Technically, the maximum airspeed for the A-10 is around 450 knots IAS, either with or without external stores, or Mach 0.75. However, this speed is seldom ever reached and in normal operations the max level 1 G speed is about 300-350 KIAS depending on weight, configuration, and temperature.
If the aircraft is flown on manual reversion, when both hydraulic systems are down, the technical speed limit is 390 knots IAS, or Mach 0.75 and with the gear down the speed limit is 200 KIAS. The maximum G-loads for the A-10 with a weight around 30,000 pound is +7.33/-3.0 G symmetrical and +5.80/-1 G asymmetric. If the aircraft is close to its maximum gross weight, the maximum G-Load goes down to +5.0/-2.0 G symmetrical and +4.0/-1.0 G asymmetrical.
As I mentioned in part one, the speed brakes have quite an impact on roll rate. At 300 knots with the speed brakes closed you can get a roll rate of around 130 degrees per second, but with the speed brakes at 40% roll rate increases to 200 degrees per second at the same speed.
The rudder becomes effective around 50 knots IAS. Having one engine go out will require moderate rudder input to counter the yaw but even with one engine out, there’s still enough control to fly where you want to fly.
When the flaps are deployed, they will increase lift and thus decrease aircraft stall speed, and they will also increase the amount of G available at low airspeeds. Deploying the flaps will result in a slight nose down pitch change. Level flight characteristics are good. The A-10 has very stable low speed handling, but it will not trim completely ‘hands off’ for any extended period of time.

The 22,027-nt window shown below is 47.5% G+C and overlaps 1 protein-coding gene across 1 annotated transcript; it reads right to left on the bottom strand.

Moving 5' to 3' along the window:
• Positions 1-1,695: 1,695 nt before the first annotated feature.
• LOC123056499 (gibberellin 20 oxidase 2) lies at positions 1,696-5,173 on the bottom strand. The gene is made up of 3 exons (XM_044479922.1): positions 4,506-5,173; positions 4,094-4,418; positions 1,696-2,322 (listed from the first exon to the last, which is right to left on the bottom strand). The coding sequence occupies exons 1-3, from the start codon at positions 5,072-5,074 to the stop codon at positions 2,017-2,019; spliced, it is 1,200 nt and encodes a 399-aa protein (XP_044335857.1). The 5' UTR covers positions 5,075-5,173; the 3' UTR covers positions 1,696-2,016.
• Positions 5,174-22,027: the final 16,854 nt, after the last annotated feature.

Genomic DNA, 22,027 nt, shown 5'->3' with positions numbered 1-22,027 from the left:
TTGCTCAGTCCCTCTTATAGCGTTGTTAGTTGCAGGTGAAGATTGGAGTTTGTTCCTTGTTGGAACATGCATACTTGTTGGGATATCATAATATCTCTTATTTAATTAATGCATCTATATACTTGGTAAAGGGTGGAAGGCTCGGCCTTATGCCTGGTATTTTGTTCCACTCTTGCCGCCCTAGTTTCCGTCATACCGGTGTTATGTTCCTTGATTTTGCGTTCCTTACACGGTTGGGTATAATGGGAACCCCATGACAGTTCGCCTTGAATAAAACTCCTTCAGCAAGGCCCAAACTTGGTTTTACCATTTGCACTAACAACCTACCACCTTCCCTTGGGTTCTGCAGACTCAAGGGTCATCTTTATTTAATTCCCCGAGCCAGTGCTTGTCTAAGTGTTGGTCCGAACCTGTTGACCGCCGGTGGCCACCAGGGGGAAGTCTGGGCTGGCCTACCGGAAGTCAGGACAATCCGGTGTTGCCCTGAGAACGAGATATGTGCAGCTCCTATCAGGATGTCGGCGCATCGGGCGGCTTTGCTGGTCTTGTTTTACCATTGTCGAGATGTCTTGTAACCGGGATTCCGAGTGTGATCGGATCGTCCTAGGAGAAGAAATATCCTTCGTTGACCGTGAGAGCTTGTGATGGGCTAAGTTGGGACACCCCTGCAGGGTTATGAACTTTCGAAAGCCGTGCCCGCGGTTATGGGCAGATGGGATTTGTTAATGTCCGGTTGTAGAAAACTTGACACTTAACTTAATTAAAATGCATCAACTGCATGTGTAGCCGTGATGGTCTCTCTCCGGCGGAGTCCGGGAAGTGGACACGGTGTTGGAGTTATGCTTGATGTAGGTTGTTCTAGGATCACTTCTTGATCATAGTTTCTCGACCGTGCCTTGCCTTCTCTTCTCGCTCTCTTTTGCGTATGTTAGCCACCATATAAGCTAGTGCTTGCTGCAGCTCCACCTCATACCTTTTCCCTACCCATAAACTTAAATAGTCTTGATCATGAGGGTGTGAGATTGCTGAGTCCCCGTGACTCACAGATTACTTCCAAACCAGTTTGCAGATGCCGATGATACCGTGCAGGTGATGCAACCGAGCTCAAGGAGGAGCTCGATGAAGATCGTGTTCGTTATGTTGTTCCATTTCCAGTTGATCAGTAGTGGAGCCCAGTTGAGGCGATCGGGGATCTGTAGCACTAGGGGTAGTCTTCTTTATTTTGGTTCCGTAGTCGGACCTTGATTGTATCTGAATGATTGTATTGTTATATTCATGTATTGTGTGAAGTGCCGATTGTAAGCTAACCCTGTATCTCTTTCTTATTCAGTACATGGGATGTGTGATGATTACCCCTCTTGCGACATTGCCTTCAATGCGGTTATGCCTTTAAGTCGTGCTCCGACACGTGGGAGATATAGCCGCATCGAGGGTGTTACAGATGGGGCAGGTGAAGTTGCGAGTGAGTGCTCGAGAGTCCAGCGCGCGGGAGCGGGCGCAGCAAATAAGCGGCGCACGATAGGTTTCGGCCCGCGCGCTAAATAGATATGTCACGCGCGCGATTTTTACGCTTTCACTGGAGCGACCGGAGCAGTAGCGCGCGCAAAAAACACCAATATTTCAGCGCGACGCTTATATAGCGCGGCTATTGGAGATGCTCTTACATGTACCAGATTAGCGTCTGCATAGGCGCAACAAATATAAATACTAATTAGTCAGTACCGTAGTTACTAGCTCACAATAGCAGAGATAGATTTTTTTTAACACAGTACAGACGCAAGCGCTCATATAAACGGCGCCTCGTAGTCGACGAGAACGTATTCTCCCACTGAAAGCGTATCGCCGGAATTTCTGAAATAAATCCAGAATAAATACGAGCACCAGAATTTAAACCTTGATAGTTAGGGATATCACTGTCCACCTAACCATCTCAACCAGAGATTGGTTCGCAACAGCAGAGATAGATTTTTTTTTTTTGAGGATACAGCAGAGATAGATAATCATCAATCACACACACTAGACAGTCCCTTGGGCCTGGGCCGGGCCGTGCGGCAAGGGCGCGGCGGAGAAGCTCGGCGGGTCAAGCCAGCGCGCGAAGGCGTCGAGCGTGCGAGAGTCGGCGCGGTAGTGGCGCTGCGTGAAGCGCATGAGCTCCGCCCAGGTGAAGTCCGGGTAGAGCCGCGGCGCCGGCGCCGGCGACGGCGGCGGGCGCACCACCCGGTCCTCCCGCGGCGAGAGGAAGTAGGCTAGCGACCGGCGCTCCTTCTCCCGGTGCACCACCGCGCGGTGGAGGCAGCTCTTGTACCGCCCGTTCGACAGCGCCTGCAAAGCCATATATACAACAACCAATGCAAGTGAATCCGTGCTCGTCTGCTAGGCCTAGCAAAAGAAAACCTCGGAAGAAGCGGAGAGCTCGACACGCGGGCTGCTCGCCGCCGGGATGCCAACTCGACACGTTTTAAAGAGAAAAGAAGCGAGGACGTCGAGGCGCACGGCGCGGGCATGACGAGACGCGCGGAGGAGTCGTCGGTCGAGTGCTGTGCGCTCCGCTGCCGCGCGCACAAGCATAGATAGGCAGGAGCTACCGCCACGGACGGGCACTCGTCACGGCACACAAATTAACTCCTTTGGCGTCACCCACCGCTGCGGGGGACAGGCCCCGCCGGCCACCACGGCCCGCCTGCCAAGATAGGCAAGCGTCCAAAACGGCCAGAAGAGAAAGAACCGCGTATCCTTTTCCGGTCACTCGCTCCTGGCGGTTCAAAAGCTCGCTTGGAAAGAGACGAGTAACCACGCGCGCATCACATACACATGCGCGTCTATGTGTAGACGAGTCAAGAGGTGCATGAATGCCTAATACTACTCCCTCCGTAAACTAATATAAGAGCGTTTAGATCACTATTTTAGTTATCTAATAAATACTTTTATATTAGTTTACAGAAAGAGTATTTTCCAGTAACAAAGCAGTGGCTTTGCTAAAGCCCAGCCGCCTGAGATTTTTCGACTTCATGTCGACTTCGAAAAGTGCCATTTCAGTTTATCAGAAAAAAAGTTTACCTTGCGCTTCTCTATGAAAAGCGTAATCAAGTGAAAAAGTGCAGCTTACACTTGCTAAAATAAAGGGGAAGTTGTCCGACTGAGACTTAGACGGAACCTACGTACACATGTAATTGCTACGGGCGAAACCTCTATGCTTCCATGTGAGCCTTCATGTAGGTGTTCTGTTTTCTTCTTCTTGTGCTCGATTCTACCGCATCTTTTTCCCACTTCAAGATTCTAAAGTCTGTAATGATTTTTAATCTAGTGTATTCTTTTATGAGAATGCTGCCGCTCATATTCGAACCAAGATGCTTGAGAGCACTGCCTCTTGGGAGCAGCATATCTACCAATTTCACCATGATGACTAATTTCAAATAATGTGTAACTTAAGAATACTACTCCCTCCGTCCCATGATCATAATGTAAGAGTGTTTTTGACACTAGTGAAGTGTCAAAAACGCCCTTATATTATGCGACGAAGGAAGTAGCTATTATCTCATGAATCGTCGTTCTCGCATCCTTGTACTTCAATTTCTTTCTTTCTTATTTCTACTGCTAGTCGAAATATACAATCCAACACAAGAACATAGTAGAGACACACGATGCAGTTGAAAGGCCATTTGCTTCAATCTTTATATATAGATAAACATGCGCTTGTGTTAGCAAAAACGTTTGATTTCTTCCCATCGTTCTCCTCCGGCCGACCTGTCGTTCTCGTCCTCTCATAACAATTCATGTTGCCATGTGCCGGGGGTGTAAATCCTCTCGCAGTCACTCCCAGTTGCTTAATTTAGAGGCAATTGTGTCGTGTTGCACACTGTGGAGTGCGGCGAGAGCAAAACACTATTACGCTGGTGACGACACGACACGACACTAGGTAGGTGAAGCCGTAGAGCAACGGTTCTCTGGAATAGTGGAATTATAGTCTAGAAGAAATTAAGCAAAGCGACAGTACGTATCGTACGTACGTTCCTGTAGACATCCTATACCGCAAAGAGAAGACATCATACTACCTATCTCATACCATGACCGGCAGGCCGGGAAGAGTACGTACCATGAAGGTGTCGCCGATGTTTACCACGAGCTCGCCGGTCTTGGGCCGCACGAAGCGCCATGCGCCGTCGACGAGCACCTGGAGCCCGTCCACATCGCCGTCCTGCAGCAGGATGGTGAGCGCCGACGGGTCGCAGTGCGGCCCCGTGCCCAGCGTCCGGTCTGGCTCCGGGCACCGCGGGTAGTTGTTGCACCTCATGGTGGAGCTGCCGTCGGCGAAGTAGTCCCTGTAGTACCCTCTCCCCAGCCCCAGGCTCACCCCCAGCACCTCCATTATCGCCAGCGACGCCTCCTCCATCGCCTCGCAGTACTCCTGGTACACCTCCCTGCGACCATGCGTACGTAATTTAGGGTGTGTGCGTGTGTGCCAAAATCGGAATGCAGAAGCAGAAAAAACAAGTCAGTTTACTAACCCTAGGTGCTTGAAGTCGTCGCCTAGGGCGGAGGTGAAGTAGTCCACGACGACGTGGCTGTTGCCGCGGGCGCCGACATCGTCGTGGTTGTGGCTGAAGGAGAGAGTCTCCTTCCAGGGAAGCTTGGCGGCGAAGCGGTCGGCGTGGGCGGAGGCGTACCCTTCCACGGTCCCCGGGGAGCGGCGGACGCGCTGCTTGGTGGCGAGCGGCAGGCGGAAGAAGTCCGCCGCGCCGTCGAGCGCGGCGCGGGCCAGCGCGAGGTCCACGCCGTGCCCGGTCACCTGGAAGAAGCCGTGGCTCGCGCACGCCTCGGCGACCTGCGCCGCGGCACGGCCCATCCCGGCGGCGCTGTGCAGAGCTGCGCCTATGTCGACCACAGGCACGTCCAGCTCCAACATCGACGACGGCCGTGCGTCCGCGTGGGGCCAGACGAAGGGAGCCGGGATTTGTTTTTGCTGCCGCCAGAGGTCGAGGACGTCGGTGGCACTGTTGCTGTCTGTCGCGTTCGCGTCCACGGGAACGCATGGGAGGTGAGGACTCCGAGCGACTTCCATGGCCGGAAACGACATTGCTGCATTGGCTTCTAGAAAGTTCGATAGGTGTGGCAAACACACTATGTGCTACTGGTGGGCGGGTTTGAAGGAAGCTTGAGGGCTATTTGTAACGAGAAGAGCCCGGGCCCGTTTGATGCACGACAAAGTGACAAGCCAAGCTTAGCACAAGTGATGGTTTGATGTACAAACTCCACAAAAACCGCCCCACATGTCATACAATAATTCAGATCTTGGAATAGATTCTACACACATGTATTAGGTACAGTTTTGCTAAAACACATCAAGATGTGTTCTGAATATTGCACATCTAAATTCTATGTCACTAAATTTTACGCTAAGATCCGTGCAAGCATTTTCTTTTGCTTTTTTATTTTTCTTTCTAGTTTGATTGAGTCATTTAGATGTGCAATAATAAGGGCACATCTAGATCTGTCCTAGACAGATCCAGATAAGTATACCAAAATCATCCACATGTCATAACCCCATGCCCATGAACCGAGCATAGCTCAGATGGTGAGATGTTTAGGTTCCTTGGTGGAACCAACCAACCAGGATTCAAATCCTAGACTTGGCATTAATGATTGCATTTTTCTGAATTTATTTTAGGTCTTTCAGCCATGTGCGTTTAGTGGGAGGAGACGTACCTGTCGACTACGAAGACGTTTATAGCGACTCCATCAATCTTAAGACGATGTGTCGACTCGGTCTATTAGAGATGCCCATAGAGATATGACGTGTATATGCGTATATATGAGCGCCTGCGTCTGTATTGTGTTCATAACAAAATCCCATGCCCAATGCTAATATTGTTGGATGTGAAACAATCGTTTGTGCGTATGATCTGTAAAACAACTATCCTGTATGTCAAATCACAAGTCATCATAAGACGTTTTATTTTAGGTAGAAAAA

The A-10 has a very good instantaneous turn rate, but the sustained turn rate isn’t as good because the aircraft does not have enough thrust to maintain its speed. However, it is still capable of more than 15 degrees per second maximum instantaneous G just prior to wing stall. There is a stall warning system which will warn the pilot that he’s getting close to a stall by sending out a ‘chopped’ tone. This system will also give a continuous tone when the aircraft is at its best performance, and for the best results you should hear that tone without getting to close to the stall point. The aircraft itself gives little stall warning but it has the earlier mentioned warning tones and when the gear is down a stick shaker will warn the pilot of impending stall. Stall speed depends on a lot of things, but without flaps and at a weight of around 30.000 pounds it’s about 120 IAS. Once in a stall, the A-10 has excellent stall/ post-stall/ spin characteristics. To get out of a stall the pilot has to reduce the AOA to below stall warning and do the obvious things like retracting the speed brakes. Overall it is a very easy aircraft to fly, which is good because a pilot’s first flight will be a solo flight.
- Sustained load factors at 150 knots 2.29G
- Sustained load factors at 275 knots 3.26G
- Instantaneous load factors at 150 knots 2.34G
- Instantaneous load factors at 300 knots 5.0G
- Stabilized 45 degree dive speed 260 knots
- Take off distance at max gross weight 3850 feet
- Sustained turn radius at 1500 meters/5000 feet with 6 mk82s
- 200 398 meter/1305 feet
- 250 568 meter/1864 feet
- 300 792 meter/2598 feet
20 degree flaps
- 130 306 meter/1003 feet
- 150 296 meter/972 feet
- 170 358 meter/1176 feet
Combat / Tactics
A-10s are most often used in the two-ship unit, and the most used formations are the line, wedge, and trail formations. Flying in pairs gives several advantages. Because the A-10 is slow, it’s also vulnerable to the fast fighter jets so it’s vital to keep looking around thoroughly as not to get jumped by one of those. The job of the lead pilot is to get the flight to the target, and then decide on which tactics and weapons to deploy. The wingie will keep a close eye on the surrounding air space and backs up the lead with navigation.